There’s nothing worse for a freelance writer than unending cash flow problems. Maybe you’ve been working for a client who doesn’t pay on time, or have been working for unfairly low rates that don’t account for a good income.
Either way, you slowly but surely start to fear that freelancing might not be able to meet your financial needs.
Even worse is that some writers give up, and opt for the 9 to 5 jobs that don’t fulfill them. Others report feast-and-famine cycles, and periods where they’re scrambling for a gig. This could all be attributed to a lack of understanding of a proper cash flow system.
What is a Cash Flow System for Freelancers?
This is the movement of money through your business. Ideally, you want cash flowing out of your business slower than it flows in. When things go wrong, you’ll realize that you’re spending more cash than you are making.
In this case, you’ll realize that you’re making enough money but it doesn’t show up fast enough to cover your bills. All you need is some careful management to make the most of your money
Enter personal finance tips for freelance writers!
You no longer have to worry about staying afloat! These 4 finance tips will help you stay ahead of the freelance writing game:
Charge appropriate rates
I know, I know! It’s easy to start with rock-bottom rates as a freelance writer looking to land quick gigs. But, this may not be a smart move. While $10 for a 500-word article will help you score the job, and make somewhat of an income, it’s not the recommended professional rate for your work.
Take time to understand what you deserve so you never settle for low-paying gigs. Don’t be afraid to quote competitive prices for your work. This will help you stave off the “empty bank account syndrome.” Also, if you have clients you’ve worked with over a long period of time, and have a good relationship with them, it’s probably time to ask for a raise.
Do you really need Netflix, Hulu, AND Amazon Prime? Probably not.
Consider buying generic brands at the grocery store rather than name brands.
Do you really need that new pair of jeans you just saw an ad for on Facebook?
There are numerous websites that give people really good advice for cutting costs everywhere in your budget.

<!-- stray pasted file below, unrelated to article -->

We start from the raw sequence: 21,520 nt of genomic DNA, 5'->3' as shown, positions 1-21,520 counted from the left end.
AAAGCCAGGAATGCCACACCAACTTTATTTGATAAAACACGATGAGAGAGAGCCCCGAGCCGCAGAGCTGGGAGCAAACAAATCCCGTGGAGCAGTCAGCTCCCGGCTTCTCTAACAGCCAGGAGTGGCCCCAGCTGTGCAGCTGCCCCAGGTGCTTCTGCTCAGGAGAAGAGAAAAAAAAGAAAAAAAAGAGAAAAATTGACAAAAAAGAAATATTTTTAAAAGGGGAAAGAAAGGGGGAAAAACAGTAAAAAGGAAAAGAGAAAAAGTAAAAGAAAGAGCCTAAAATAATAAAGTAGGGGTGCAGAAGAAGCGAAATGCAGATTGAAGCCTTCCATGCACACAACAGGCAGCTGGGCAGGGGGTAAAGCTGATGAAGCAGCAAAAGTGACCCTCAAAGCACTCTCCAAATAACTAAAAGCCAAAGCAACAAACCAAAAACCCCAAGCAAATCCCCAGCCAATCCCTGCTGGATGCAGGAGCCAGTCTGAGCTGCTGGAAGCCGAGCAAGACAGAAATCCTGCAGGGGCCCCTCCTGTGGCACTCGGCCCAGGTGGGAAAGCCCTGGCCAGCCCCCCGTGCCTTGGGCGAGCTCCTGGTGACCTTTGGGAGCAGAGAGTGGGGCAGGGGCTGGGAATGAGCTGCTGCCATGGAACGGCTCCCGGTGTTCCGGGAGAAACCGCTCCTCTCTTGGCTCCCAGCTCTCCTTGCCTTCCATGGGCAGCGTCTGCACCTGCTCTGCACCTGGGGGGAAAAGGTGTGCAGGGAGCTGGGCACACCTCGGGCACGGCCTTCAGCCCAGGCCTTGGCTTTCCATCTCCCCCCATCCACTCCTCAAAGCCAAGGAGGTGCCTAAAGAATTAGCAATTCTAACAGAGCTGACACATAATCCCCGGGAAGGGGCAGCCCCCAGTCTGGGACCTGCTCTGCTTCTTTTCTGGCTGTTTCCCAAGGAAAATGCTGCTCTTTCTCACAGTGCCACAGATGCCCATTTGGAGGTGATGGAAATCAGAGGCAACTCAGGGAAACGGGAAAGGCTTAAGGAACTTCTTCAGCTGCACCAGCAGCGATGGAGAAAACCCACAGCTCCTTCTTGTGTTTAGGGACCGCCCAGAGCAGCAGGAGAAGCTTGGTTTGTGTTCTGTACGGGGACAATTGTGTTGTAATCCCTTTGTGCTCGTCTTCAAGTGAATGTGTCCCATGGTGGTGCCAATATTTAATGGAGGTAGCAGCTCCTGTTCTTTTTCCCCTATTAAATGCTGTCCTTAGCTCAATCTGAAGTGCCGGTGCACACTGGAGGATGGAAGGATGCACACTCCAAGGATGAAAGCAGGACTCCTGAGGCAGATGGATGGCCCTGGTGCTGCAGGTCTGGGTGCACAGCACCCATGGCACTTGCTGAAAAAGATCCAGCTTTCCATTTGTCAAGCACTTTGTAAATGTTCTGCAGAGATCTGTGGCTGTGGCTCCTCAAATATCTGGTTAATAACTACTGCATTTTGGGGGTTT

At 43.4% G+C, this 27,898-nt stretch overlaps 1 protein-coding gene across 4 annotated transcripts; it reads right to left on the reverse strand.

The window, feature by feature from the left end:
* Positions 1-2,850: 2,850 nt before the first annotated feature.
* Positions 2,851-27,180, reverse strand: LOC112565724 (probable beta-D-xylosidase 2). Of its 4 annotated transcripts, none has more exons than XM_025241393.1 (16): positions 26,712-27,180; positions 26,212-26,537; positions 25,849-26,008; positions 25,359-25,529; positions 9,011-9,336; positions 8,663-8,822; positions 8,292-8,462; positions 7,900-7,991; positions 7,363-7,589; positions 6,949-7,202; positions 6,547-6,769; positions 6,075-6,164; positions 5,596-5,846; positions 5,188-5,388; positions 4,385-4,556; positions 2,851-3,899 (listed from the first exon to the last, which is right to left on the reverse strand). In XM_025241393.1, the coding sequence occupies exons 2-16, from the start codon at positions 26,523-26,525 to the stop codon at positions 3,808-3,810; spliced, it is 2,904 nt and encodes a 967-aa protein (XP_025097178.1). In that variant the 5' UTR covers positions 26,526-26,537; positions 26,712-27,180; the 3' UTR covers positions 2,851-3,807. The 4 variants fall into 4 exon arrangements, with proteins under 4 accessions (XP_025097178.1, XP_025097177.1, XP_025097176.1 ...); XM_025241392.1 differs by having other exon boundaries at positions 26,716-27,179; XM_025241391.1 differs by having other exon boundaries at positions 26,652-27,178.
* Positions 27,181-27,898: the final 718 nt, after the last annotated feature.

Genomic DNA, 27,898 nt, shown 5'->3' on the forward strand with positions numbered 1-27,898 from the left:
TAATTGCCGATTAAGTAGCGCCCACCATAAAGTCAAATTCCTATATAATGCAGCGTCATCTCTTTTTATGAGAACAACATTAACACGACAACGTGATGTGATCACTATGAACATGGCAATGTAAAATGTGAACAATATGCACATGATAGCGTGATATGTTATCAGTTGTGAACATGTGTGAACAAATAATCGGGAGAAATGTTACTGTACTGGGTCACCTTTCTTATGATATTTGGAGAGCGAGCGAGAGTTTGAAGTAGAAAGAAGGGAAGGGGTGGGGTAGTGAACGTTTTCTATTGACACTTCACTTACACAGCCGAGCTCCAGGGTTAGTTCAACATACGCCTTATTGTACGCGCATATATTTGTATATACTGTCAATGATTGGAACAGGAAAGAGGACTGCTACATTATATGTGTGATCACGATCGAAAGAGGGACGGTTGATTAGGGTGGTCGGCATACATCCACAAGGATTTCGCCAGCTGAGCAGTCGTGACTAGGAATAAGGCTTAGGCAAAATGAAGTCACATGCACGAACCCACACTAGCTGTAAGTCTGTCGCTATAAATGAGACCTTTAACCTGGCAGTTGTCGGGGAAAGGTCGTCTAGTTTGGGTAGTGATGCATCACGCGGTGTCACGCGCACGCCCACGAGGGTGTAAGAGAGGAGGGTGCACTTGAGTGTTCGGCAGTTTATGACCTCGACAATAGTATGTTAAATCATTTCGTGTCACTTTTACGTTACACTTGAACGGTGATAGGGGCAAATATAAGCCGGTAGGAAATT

It’s best to write down the amount of money you spend for three months, and then analyze your spending patterns to see whether you’re happy with the costs. It’s easier to eliminate all of your unnecessary expenses if you see them on paper, and know what they are.
As you grow your income, you should set aside an allocated monthly amount for a six-month emergency fund. Now, this is the most challenging, yet most rewarding, accomplishment for any freelance writer.
Knowing that you have savings to fall back on when times are tough will give you the extra oomph to get the job done. And, you can put a price on that piece of mind!
Pay your bills slowly
Contradictory, isn’t it? Instead of paying bills twice a month, only do it when they’re due, Doing the former could render you broke rather quickly. Needless to say, you’re looking to keep as much money as you can in your pocket, Take note of your bill payment dates and only pay when they are due. Meanwhile, the money stays in your pocket.
Track Your Cashflow Trends
Always know where your money is going. Find out when it’s coming in and from which client. Have profit and loss statements that record your cash on hand at the beginning of the month, as well as your expenditures, then find out how much you have left. Quicken is an excellent program for this and it’s easy to use.
By staying proactive with your finances, you’ll budget in a far more effective way. And, you’ll see that freelancing can be a profitable endeavor.
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Louisa Eunice is a freelance writer who has experience writing B2B and B2C content for a variety of audiences and publications. She also writes short-form marketing content for an array of unique brands. Some past organizations Louisa has worked with include TapDesk, Captive Network, Reviewed, and many more.
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Many freelance writers find it difficult to break into the publishing world. What they don't know, however, is that there's a faster and easier way to see their words in print. It's called ghostwriting, and it's an extremely lucrative, fun, and challenging career.
But how do you get started as a ghostwriter? How do you find new clients who will pay you to write their material? How do you charge? And what kind of contracts do you need to succeed? All these questions and more are answered in So, You Wanna Be a Ghostwriter...How to Make Money Writing Without a Byline.
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